A critical part of the NLUF Program is the education and training of graduate students in HED and plasma physics. During the year, 34 graduate students from ten universities participated in experiments conducted under the NLUF Program at the Omega Laser Facility (Table 156.VIII, p. 213). Ten graduate students trained under the Omega Science Program (NLUF and LBS) successfully defended their Ph.D. theses in 2017/2018 (Table 156.IX, p. 214).
Fifteen LBS projects previously approved were allocated Omega Laser Facility shot time and conducted a total of 231 target shots in FY18 (see Table 156.X, p. 231). Summaries of the FY18 LBS experiments are presented beginning on p. 231.
In FY18, LLNL’s HED Physics and Indirect-Drive ICF (ICF-ID) Programs conducted numerous campaigns on the OMEGA and OMEGA EP Laser Systems. This was the 20th year of national laboratory collaborative experiments at Omega since the Nova Laser at LLNL shut down in 1999, building upon prior collaborations. Overall, these LLNL programs led 465 target shots, with 283 shots using only the OMEGA laser, 172 shots using only the OMEGA EP laser, and 10 shots using both lasers jointly. Approximately 28% of the total number of shots (60 OMEGA shots and 71 OMEGA EP shots) supported the ICF-ID Campaign. The remaining 72% (223 OMEGA-only shots, 101 OMEGA EP-only shots, and 10 joint shots) were dedicated to experiments for HED physics. Highlights of the various HED and ICF-ID Campaigns are summarized beginning on p. 246. In addition to these experiments, LLNL Principal Investigators led a variety of LBS program experiments. In total, LLNL scientists led 603 target shots at the Omega facility in FY18. Summaries of the LLNL experiments begin on p. 246.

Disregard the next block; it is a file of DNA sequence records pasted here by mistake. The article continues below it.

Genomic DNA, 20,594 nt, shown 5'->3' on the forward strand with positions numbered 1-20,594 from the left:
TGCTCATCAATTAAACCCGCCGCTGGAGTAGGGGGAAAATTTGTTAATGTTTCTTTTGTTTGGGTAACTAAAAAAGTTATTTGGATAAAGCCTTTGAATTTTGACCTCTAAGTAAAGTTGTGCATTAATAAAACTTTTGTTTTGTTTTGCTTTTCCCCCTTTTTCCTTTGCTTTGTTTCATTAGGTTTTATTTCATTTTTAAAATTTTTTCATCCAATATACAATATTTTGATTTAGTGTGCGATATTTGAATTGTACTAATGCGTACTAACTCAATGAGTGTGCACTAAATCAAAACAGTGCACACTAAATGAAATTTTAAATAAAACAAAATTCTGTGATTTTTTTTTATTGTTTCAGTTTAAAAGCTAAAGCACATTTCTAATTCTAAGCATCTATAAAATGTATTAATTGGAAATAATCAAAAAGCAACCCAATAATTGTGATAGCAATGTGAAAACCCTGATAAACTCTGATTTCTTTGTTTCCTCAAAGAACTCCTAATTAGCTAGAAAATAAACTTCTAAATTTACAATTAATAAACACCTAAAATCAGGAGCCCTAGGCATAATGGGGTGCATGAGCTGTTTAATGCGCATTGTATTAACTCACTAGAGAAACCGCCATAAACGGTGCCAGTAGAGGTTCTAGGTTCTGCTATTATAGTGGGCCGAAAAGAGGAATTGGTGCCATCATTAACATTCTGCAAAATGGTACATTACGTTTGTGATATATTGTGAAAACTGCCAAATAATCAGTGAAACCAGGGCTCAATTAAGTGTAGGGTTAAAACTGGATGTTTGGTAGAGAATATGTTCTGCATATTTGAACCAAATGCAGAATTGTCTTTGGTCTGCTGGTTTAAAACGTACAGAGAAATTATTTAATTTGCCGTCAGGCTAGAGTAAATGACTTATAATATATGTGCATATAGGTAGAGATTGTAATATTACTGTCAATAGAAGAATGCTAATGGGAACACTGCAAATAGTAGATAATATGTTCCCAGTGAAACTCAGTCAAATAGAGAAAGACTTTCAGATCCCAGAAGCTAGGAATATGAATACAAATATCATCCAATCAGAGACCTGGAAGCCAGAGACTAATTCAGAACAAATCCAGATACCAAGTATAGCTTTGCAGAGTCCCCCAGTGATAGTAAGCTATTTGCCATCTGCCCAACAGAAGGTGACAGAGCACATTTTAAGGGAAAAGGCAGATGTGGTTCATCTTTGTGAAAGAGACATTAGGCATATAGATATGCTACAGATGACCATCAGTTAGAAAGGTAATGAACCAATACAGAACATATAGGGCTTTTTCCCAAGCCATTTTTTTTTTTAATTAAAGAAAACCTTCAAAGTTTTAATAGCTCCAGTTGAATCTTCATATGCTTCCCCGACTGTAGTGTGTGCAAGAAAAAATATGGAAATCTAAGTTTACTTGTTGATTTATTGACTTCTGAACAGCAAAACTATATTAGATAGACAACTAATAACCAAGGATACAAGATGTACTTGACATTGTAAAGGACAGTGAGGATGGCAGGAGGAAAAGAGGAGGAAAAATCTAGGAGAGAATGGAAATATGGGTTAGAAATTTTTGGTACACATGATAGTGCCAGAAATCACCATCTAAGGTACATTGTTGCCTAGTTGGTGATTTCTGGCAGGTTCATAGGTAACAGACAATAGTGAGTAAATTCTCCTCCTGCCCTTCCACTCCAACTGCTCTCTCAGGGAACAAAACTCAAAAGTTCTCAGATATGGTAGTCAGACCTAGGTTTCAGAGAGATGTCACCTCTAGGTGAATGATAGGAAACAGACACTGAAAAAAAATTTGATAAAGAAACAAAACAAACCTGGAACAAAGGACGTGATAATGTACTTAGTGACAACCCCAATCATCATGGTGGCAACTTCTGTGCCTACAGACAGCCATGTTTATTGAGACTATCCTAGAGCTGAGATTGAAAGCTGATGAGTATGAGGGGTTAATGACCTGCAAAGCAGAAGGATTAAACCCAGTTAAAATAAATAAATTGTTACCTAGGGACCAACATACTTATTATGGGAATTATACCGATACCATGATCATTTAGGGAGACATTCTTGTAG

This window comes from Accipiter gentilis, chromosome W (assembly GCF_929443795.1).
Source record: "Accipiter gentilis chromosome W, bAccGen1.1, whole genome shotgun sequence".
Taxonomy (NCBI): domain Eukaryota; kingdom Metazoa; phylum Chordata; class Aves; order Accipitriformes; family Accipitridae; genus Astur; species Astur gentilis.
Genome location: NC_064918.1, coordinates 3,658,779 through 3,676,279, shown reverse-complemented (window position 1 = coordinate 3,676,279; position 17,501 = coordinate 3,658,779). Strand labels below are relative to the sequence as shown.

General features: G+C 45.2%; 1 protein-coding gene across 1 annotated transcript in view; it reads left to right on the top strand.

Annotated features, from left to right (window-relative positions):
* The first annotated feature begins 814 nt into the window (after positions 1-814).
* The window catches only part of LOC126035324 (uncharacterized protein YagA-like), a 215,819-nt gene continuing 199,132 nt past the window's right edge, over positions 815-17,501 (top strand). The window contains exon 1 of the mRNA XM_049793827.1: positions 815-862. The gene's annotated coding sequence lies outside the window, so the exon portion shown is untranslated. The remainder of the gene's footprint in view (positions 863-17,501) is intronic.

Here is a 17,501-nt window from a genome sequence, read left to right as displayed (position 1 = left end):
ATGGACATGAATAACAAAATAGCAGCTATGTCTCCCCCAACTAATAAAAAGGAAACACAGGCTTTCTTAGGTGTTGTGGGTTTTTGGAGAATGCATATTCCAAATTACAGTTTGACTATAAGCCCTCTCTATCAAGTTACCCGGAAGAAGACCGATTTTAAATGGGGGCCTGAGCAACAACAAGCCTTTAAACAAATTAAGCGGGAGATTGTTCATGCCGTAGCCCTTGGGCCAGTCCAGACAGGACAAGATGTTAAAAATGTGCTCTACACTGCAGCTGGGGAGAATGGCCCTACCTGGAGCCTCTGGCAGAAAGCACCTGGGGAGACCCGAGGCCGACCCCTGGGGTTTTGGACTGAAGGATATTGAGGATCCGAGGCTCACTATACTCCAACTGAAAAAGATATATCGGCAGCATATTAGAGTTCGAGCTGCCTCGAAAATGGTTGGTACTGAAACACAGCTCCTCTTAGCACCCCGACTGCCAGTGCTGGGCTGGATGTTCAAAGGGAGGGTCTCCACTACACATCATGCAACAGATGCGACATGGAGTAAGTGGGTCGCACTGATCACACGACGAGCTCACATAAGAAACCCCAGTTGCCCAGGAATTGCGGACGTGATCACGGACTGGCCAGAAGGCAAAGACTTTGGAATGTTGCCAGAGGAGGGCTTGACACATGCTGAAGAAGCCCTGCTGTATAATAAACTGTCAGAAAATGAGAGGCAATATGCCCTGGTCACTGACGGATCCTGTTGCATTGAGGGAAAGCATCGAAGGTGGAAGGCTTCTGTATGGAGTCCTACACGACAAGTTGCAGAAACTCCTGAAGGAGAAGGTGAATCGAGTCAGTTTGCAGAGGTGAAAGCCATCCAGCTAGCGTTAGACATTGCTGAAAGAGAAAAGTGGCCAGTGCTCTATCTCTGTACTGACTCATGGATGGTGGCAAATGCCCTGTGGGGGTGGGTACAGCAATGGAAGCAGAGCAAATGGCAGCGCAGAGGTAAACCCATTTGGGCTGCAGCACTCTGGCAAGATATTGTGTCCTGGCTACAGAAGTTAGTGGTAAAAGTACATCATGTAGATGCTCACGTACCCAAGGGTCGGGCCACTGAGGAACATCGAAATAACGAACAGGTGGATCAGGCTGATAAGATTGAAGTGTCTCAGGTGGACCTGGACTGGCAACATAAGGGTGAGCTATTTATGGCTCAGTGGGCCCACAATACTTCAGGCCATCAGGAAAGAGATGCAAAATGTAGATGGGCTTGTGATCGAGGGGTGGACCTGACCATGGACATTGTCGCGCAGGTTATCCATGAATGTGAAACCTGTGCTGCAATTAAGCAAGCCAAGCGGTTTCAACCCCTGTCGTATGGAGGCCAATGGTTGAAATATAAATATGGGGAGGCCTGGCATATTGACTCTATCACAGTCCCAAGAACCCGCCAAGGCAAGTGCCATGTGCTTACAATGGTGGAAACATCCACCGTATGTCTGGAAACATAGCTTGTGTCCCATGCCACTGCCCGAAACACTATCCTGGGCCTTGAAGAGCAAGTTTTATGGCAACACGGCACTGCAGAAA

In FY18, Los Alamos National Laboratory carried out 21 shot days with a total of 239 target shots on the OMEGA and OMEGA EP Laser Systems in the areas of HED science and ICF. The focus areas were on radiation flow, hydrodynamic turbulent mix and burn, and coupled Kelvin-Helmholtz (KH)/Richtmyer-Meshkov (RM) instability growth including convergent geometry. Several shot days also focused on transport properties in the kinetic regime as neutron imaging and performed tests of a new imaging concept to be installed on the NIF. Experiments were executed in support of the double-shell campaign, and initial experiments were started using the new Revolver triple-shell design platform. Summaries of the LANL experiments begin on p. 275.
During FY18, the Naval Research Laboratory in collaboration with LLE executed two shot days on OMEGA EP. Using an x-ray prepulse, the OMEGA EP experiments determined the minimum high-Z coating thickness (300 Å Pd) as well as the minimum expansion time (6 ns) needed for laser imprint reduction (Fig. 156.167, p. 285).